The coast of western Australia is littered with shipwrecks with terrifying stories, but none may be as horrific as that of Batavia. Mutiny, murder, and slavery among its survivors lasted for months after the vessel’s maiden voyage ended tragically in 1629, and the tale has become a foundational story of Australia’s history.
Now archaeologists have released a new study of the shipwreck’s aftermath that supports the story of the Batavia wreck, but also provides “material insights that you couldn’t get any other way,” says Alistair Paterson, an archaeologist at the University of Western Australia and lead author of the study. “The archaeology compliments the historical accounts.”
Among the discoveries: a graveyard of those who died of thirst or disease soon after the wreck; evidence that many survivors were murdered afterward; signs of desperate resistance, including a stone fort and makeshift weapons; and the gallows where the perpetrators of the terror were eventually hanged.
“It may be the most notable shipwreck in Australian history,” says maritime archaeologist Kieran Hosty, a curator at the Australian National Maritime Museum who was not involved in the latest study. “It’s an incredible story of bloodshed.”
The ‘unlucky voyage’
In 1629 Batavia, a three-masted sailing ship bound for the Dutch East Indies, ran aground on a coral reef in the arid Houtman Abrolhos Islands off western Australia, which was then uninhabited by Europeans.
About 300 survivors made it to a small island, now called Beacon Island, roughly a mile away; in a few days, the ship’s commander and a small team, concerned about the lack of water, headed off in a small boat toward the East Indies for help.
Meanwhile, many of the crew stayed on board the stricken ship, getting drunk. They were led by Jeronimus Cornelisz, third in command on Batavia, who’d plotted a mutiny before the ship wrecked. When the vessel broke apart about a week later, Cornelisz’s men made their way to Beacon Island.
Cornelisz soon learned that the rest of the survivors were aware of his plans for mutiny, and that they’d surely be punished when the commander of Batavia returned. Cornelisz ordered all weapons from the survivors seized, and many were banished to nearby islands. More than 100 of the remaining men, women, and children were massacred or enslaved.
The despotic reign of Cornelisz and his accomplices lasted five months, until they were captured by the crew of a rescue ship from the Dutch East Indies. Cornelisz and six of his men were hanged on nearby Long Island in October 1629—Australia’s earliest-known executions.
Thirst, disease, and violence
The Batavia wreck was discovered in 1963 and underwater excavations carried out in the 1970s; eventually part of the hull was raised and put on display in the Western Australian Maritime Museum in Freemantle. Several sites on the islands associated with the wreck were also excavated over the decades that followed. The latest discoveries are the result of archaeological research by Paterson and his colleagues between 2014 and 2019. They include the graves of a dozen people on Beacon Island, who probably died from thirst or disease before the mutineers seized control.
Earlier excavations revealed clear signs of violent deaths, with the remains hurriedly buried in shallow graves. But these graves seem orderly and without signs of trauma. Some of the dead were buried with personal belongings: a pewter spoon, a comb, some amber beads. Paterson said isotope analysis and other tests will now be carried out on the remains to find out more about the people buried there.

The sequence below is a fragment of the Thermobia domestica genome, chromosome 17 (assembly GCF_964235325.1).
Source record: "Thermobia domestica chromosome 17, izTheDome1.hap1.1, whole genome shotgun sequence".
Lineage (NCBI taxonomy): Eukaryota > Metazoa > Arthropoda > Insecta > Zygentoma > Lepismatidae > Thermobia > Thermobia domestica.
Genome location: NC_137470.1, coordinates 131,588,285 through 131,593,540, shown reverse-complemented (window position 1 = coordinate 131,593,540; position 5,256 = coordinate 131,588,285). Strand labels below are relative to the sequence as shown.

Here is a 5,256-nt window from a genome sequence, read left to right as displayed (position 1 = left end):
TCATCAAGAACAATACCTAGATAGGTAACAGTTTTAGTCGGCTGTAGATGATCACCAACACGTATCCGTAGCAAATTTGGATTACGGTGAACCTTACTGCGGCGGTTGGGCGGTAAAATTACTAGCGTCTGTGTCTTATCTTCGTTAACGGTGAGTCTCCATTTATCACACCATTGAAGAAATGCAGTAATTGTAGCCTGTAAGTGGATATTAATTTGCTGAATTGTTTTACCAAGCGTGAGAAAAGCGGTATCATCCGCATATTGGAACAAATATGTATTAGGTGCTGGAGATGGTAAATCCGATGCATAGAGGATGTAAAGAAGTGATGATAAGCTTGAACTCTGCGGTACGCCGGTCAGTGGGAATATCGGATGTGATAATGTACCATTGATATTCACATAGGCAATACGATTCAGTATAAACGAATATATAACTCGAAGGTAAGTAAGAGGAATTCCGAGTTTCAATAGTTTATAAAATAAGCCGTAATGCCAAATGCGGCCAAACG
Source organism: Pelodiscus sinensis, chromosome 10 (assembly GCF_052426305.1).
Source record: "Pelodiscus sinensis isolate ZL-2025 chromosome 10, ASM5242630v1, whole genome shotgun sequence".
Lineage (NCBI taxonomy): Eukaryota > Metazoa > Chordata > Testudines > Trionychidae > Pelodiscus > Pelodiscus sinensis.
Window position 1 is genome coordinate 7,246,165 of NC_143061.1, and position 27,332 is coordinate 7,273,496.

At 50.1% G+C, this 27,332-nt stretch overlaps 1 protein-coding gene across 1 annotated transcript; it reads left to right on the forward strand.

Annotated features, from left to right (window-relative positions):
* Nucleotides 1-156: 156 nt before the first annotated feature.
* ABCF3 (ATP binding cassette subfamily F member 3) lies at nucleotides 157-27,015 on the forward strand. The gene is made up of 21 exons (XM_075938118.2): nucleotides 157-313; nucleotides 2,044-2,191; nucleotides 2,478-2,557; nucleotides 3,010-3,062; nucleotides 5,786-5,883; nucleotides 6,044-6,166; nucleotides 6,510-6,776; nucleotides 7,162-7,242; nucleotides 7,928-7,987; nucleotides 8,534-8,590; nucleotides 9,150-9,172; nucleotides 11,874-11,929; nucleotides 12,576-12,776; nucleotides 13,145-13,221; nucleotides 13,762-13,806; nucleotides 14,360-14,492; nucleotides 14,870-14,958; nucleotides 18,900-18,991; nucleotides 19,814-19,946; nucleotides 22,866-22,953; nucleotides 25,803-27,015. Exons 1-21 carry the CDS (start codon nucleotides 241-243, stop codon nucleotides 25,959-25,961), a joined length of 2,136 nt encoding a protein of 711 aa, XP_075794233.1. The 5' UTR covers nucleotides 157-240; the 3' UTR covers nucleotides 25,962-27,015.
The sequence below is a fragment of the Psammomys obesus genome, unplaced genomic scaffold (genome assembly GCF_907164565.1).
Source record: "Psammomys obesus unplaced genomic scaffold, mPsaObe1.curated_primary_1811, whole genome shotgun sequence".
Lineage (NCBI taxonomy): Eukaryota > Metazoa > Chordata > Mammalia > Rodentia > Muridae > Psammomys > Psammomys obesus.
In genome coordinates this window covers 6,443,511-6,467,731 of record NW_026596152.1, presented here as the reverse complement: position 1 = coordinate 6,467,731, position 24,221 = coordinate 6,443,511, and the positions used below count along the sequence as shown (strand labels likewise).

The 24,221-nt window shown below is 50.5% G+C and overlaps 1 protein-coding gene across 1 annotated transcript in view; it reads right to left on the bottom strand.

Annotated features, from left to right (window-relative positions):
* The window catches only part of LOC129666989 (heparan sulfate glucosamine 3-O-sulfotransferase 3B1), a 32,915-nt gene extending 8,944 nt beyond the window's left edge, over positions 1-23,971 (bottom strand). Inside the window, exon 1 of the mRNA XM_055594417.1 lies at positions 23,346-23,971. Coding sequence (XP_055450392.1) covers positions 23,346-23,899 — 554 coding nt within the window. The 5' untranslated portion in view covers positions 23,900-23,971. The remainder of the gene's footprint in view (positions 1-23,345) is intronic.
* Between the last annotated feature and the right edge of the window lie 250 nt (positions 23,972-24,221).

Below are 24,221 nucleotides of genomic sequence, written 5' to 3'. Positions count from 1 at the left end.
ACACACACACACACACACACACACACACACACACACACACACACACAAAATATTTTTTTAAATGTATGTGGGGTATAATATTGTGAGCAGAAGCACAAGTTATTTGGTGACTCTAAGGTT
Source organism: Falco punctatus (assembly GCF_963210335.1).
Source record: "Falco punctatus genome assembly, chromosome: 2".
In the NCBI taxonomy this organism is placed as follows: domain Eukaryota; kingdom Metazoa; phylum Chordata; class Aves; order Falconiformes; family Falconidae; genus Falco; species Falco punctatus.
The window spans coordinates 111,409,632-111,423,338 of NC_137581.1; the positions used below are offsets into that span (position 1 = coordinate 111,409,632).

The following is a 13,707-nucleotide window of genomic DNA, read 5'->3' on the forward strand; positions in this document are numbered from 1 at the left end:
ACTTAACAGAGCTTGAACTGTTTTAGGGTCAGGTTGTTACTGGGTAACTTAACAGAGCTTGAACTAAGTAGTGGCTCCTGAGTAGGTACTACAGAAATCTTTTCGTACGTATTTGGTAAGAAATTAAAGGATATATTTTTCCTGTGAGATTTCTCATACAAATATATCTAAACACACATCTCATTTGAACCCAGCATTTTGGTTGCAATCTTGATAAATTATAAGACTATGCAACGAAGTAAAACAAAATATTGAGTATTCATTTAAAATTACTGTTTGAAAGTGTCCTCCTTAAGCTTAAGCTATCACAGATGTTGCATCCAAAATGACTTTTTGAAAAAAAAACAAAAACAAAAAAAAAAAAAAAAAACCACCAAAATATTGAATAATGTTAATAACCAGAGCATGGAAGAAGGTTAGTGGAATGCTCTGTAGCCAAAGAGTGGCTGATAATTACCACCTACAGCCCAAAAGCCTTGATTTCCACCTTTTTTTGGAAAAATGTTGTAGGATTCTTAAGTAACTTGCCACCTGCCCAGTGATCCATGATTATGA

Many of the victims were first exiled by the mutineers to Long Island, less than a mile from Beacon Island, before being murdered—sometimes a dozen at a time, according to accounts by survivors. Their bodies were thrown into the sea to cover up the mass murders: “There was an attempt to try to keep it hidden,” Paterson says.
The archaeologists have also created a photogrammetric 3D model of a stone building on West Wallabi Island—the remains of an unlikely resistance against the mutineers. A group of about 20 soldiers from Batavia had been disarmed and banished by Cornelisz to West Wallabi, the largest of the Houtman Abrolhos island group.
The soldiers were lucky to find both water and food (in the form of tammar wallabies, the first marsupials encountered by Europeans) and later attracted survivors fleeing Beacon Island, some five miles away. The residents of West Wallabi successfully fended off two attacks from Cornelisz’s men.
According to the ship’s commander, the soldiers had “set out to defend themselves if [the mutineers] should come to fight them, and made arms from hoops and nails, which were tied to sticks.”
Archaeologists found a similar makeshift weapon on nearby Long Island: a club or mace made from folded lead, with holes for protruding nails.
Another find made on Long Island is the remains of the gallows where Cornelisz and his accomplices were hanged. According to the commander’s account, they’d first had their hands cut off—a common punishment in Holland at the time, Paterson says.
Another two mutineers, judged less guilty, were marooned on the Australian mainland. They were the first Europeans to permanently settle in Australia, but what happened to them is not known.
The brutal story of Batavia is now recognized as an important moment in Australia’s early colonial history and is even the subject of an opera.
The national museum’s Hosty says the story has often been championed by western Australians, sometimes as an alternative to stories of the early convict colonies in the east of the vast country.
Paterson adds that it shows there is much more to early European history in Australia than Captain Cook’s explorations in the 1770s. “This is a reminder that other parts of history are relevant to Australia as well,” he says.